• {2:05:27} Senator Mike Lee: For several decades, Congress, quite regrettably in my opinion, has deliberately abdicated many of its constitutional responsibilities, and it’s just sort of handed it over to the executive branch, being willing to take a backseat role—a backseat role, at best—in determining America’s role around the world and how we’re going to combat threats that face us. The result ends up being a foreign policy that is made primarily within the executive-branch bureaucracy and Washington-insider circles, informed, as they tend to be, by the interests and the aspirations of the so-called international community. This is a circle that increasingly becomes untethered from any clear lines of accountability, connecting policy, policy makers, and the American people. For instance, the U.S. military is currently operating in the Middle East under a very broad, I believe irresponsibly broad, interpretation of a 15-year-old authorization for the use of military force, using it as justification to engage in a pretty-broad range of actions, from intervening in two separate civil wars to propping up a failing Afghan government. Meanwhile, the executive branch seems increasingly inclined to choose and identify and engage threats through covert actions, and that further helps the executive branch to avoid the scrutiny that would be available if stronger Congressional oversight existed, and they avoid that kind of scrutiny and public accountability. This may be convenient for members of Congress who want nothing more than to just have someone else to blame for decisions that turn out to be unpopular or unsuccessful, but it’s an affront to the Constitution. And it’s more than that; it’s more than just an affront to a 229-year-old document—it’s an affront to the system of representative government that we have dedicated ourselves to as Americans, and I think it’s an insult to the American people who are losing patience with a foreign policy that they feel increasingly and very justifiably disconnected from, notwithstanding the fact that they’re still asked from time to time to send their sons and daughters into harm’s way to defend it. So as we discuss these emerging threats to our national security, I’d encourage this committee and all of my colleagues to prioritize the threat that will inevitably come to us if we continue to preserve this status quo and to exclude the American people and their elected representatives, in many cases ourselves, from the process. So I have a question for our panelists. One of the focuses of this committee has been on the readiness crisis within the military, brought about by the conflicts we’re facing in the Middle East and by a reduction in the amount of money that the Pentagon has access to. The easy answer to this is often, well, let’s just increase spending. That’s not to say that that’s not necessary now or in other circumstances in particular, but setting aside that, that is one approach that people often come up with. But another option that I think has to be considered, and perhaps ought to be considered first, is to reexamine the tasks and the priorities that we’re giving to our military leaders and to ask whether these purposes that we’re seeking readiness for are truly in the interest of the American people, those we’re representing, those who are paying the bill for this, and those who are asked to send their sons and daughters into harm’s way. * Sen. John McCain: Senator’s time has expired. *Lee: So,– McCain: Senator’s time has expired. Lee: Could I just ask a one-sentence question, Mr. Chairman, to— McCain: Yes, but I would appreciate courtesy to the other members that have—make one long opening statement, it does not leave time for questions. Senator’s recognized for question. Lee: Okay. Do you believe that the Congress, the White House, and the executive branch agencies have done an adequate job in reaching consensus on what the American people’s interests are and on calibrating the military and diplomatic means to appropriate ends?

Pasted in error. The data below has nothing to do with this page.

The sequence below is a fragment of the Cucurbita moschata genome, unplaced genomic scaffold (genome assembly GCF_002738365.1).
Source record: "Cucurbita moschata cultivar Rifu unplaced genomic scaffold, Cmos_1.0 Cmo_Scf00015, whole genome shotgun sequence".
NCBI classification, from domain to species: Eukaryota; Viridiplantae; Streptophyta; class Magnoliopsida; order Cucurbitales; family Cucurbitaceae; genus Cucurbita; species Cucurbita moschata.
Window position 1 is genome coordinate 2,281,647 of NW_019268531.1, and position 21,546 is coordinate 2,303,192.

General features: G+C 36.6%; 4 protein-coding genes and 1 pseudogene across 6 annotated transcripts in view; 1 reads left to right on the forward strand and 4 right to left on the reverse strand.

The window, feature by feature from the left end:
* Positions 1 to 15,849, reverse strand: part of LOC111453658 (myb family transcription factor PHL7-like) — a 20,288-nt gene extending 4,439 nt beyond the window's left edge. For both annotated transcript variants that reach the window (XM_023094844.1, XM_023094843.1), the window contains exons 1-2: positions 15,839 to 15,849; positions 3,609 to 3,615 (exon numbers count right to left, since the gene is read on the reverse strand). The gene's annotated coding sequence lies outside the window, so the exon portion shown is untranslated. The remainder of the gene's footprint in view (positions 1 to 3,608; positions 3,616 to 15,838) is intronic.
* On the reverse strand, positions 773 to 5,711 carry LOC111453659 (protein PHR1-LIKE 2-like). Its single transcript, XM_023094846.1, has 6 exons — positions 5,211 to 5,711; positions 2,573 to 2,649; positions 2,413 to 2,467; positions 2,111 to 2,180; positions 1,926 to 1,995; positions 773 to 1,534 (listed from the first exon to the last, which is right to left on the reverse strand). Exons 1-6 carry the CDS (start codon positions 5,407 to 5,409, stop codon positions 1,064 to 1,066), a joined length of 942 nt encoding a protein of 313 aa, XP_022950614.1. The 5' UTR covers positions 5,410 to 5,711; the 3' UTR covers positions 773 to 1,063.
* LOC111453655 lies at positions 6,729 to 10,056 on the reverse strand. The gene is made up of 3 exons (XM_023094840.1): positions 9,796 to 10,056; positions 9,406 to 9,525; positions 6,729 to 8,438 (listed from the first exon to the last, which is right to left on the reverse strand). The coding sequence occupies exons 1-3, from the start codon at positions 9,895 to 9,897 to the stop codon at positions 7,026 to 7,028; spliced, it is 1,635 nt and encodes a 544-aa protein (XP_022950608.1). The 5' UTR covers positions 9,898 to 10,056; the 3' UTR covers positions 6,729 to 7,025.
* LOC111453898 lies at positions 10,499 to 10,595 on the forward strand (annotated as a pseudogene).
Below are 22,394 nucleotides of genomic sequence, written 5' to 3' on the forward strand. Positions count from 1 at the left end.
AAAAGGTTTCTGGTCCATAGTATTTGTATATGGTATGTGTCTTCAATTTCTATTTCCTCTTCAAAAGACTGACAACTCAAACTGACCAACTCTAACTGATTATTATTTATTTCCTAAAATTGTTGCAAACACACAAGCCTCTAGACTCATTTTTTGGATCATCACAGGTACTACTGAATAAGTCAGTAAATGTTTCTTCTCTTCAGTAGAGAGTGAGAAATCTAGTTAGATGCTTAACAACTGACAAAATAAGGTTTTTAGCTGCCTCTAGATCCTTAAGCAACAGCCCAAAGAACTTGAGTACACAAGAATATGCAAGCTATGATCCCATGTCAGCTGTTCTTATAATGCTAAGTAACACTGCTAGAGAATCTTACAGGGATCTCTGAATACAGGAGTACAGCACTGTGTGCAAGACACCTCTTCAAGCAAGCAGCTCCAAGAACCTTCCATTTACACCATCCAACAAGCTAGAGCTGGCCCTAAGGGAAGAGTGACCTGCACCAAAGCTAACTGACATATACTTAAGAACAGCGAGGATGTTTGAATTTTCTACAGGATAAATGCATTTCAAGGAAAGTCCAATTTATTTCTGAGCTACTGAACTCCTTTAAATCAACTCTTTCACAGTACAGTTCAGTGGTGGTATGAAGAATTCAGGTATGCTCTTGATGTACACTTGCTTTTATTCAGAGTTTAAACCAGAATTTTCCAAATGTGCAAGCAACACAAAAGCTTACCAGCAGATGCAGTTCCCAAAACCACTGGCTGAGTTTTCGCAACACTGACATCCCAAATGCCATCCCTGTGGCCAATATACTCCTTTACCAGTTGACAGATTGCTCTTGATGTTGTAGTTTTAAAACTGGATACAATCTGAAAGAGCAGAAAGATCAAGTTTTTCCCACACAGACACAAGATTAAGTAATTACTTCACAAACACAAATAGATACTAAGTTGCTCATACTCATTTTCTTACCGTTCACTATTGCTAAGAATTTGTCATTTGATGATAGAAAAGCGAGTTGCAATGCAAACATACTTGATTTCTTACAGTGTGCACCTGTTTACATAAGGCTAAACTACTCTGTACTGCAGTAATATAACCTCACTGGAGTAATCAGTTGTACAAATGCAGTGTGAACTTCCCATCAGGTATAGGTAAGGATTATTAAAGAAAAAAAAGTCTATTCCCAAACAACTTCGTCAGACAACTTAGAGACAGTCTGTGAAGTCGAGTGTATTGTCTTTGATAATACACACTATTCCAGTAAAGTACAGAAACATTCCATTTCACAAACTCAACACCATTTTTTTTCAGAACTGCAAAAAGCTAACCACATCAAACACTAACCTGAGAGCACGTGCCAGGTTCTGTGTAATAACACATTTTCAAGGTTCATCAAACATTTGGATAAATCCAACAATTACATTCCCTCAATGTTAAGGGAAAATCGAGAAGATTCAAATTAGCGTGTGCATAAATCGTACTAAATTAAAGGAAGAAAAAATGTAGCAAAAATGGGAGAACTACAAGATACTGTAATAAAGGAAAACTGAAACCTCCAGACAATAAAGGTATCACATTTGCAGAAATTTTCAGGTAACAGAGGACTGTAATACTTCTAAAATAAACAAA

• {2:10:43} Robert Kagan: I don’t accept this dichotomy that you posited between what the Congress and the President do and what the American people want. I mean, when I think of some of the—first of all, historically, the executive has always had tremendous influence on foreign policy—whatever the Constitution may say, although the Constitution did give the executive tremendous power to make foreign policy. If you go back to Jefferson, the willingness to deploy force without Congressional approval, you can go all the way through 200 years of history, I’m not sure it’s substantially different, but in any case, that’s been the general prejudice. The Founders wanted energy in the executive and particularly in the conduct of foreign policy. That was the lesson of the Revolutionary War. That’s why they created a Constitution which particularly gave power to the executive. But also, I just don’t believe that the American people are constantly having things foisted on them that they didn’t approve of. So one of the most controversial things that’s happened, obviously, in recent decade that people talk about all the time is the Iraq war, which was voted on; debated at length in Congress; 72 to 28, I think was the vote, or something like that. The American people, public opinion, was in favor of it, just as the American people was in favor of World War I, the Spanish-American War later. These wars turn out to be bad or badly handled, the American people decide that it was a terrible idea, and then people start saying, well, who did this? And the American people want to find somebody to blame for doing these things; they don’t want to take responsibility for their own decisions. I don’t believe we have a fundamentally undemocratic way of making foreign-policy decisions; I think it’s complicated, I think mistakes are made. Foreign policy’s all about failure. People don’t want to acknowledge that failure is the norm in foreign policy, and then they want to blame people for failure. But I think the American people are participants in this process.